Moreover, pharma MNCs make over a billion dollars a year on blockbuster drugs that are not NCEs but are the subject matter of incremental innovation. Industry studies ignore this. This is because of the skewed patent system in the developed world. Under Section 3(d) of the Indian Patents Act, new forms of known substances are not allowed to be patented unless they are significantly efficacious over the known substance. This is what the Supreme Court was dealing with in the Novartis case, and the court kept the provision intact despite Novartis’ attempts to dilute it. In the developed world, any new form of a known substance is allowed to be patented, provided it satisfies the traditional patentable criteria of novelty, inventive step and industrial application even though it does not improve therapeutic efficacy. In fact, in the U.S. and Europe, these types of patents constitute over 75 per cent of the drugs marketed. Industry studies such as DiMasi’s do not take these drugs into account. If they were added to the denominator, the costs of R&D would come down.
Moreover, under U.S. law there are various tax benefits, which are also ignored by industry studies. Researching new drugs gives one tax breaks to the extent of 50 per cent. Similarly, if one researches and markets an orphan drug in the U.S., that is, a drug that has a market of less than 200,000 patients in the U.S., again, tax breaks are available to the tune of half the expenditure.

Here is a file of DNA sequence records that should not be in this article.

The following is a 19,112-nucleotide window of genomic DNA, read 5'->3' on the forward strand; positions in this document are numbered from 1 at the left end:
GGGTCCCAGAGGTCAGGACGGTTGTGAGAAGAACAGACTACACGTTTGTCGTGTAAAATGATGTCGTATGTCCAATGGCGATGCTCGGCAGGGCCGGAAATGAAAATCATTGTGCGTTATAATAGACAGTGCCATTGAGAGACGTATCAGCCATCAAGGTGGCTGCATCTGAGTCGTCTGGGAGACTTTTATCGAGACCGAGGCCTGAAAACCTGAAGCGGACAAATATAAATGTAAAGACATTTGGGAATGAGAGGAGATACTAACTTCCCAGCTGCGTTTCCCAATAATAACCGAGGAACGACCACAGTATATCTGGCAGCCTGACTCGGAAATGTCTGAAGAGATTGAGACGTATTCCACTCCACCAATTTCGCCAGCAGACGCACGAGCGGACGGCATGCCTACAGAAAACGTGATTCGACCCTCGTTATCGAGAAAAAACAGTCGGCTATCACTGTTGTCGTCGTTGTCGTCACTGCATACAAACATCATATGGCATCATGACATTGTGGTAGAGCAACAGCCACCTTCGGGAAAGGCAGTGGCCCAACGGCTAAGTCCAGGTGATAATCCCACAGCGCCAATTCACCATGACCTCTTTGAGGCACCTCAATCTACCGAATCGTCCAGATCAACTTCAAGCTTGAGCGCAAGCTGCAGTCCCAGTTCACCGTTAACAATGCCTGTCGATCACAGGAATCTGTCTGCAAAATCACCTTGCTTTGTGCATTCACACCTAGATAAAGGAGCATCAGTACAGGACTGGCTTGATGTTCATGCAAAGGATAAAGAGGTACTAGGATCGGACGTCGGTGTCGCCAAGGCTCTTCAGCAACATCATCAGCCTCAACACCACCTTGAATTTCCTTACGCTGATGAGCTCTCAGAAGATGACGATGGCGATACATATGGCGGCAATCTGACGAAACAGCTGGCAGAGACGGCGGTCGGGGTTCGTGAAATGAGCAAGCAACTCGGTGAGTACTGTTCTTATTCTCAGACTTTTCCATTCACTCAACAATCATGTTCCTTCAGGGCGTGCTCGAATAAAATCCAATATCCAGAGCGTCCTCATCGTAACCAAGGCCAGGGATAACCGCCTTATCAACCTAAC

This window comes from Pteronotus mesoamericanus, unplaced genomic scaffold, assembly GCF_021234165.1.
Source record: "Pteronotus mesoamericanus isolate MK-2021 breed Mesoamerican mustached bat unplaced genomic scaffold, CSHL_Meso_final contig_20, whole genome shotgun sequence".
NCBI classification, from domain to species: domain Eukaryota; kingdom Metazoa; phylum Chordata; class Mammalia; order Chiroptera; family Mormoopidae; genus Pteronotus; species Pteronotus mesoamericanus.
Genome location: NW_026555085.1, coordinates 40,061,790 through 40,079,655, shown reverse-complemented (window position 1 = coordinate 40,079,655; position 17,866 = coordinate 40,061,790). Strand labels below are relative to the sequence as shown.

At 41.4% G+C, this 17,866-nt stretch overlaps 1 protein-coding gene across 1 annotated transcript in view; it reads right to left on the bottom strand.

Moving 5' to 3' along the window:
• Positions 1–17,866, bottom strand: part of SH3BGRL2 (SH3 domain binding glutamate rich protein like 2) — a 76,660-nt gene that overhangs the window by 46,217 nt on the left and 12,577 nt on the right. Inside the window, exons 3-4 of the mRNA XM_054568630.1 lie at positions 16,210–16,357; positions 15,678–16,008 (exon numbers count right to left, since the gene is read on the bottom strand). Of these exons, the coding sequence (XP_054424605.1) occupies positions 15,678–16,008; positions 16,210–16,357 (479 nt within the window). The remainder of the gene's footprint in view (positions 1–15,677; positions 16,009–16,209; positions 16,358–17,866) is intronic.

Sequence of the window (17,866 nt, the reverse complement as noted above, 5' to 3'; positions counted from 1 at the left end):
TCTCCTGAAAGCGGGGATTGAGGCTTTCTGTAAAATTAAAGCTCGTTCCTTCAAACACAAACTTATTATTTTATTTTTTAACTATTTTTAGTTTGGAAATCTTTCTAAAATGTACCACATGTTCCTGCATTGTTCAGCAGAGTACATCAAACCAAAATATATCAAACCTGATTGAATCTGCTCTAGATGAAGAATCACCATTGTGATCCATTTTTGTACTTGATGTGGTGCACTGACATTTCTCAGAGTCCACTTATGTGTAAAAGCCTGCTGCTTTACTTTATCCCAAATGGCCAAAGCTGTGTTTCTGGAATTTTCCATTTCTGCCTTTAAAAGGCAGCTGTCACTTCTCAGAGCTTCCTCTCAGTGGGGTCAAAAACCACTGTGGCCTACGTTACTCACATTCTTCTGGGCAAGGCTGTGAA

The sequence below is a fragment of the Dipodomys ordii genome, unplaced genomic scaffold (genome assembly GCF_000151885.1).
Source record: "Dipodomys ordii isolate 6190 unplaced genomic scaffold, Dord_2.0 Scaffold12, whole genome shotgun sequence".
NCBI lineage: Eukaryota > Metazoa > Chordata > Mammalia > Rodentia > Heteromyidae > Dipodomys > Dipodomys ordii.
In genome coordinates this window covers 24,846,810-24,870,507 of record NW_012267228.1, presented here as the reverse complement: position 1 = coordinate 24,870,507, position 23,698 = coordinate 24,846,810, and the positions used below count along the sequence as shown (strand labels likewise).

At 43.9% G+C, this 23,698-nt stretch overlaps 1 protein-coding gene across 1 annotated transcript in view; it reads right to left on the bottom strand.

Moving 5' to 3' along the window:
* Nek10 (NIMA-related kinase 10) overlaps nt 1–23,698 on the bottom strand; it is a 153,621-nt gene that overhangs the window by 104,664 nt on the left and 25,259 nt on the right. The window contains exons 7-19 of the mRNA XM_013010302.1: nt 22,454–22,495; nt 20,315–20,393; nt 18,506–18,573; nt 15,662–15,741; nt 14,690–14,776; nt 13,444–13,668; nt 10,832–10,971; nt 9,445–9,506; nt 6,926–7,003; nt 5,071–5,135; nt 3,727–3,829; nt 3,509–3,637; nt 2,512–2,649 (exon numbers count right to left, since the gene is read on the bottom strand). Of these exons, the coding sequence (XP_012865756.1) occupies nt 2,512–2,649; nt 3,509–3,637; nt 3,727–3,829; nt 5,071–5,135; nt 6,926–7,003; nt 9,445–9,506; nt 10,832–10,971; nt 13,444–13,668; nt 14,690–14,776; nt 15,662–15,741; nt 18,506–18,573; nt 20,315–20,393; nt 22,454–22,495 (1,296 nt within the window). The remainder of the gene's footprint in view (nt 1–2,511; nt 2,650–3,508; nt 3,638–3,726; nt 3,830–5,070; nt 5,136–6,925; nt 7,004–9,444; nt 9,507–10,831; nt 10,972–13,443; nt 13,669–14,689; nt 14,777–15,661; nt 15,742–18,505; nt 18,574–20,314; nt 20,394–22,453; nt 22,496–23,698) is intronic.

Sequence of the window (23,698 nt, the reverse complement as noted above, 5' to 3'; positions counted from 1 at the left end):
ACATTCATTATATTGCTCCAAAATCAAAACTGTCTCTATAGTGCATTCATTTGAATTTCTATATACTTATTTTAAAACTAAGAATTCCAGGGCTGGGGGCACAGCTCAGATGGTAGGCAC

Taking all this into account, other reviewers have looked at the Tufts studies and estimated that the figure of $800 million is not accurate, and a more accurate estimation would be between $100 million and $200 million. The latest study by Donald Light and Rebecca Wharton puts the estimate of the median, net corporate cost to develop a new drug at $56 million in 2011. This is close to what the pharma companies reported in audited tax returns for clinical trials per drug: as being $22.4 million (not $224 million).
Inflating the figures
The whole purpose of inflating the figures of the cost of R&D is to justify the high prices of drugs. But even there, the justification of pharma MNCs is wanting. Even if one takes the highest figure of $800 million for the Novartis drug Glivec and ignores the fact that drug development was paid for by public funds, allowing for the orphan drug tax breaks available to Novartis, the figure comes to $400 million. In the first year alone, Novartis’ turnover for Glivec was over a billion dollars. After that it has been pure profits, which were increasing all the time.
No sector of industry gives these rates of profit. But we have to thank the astute skills of pharma MNCs’ public relations departments for that. If Joseph Goebbels, the Nazi propaganda master, were alive today, he could have learnt a thing or two from pharma companies about how to sell half lies.
Anand Grover is a Senior Advocate, the director of Lawyers Collective, and the lawyer for Cancer Patients Aid Association in the Novartis case.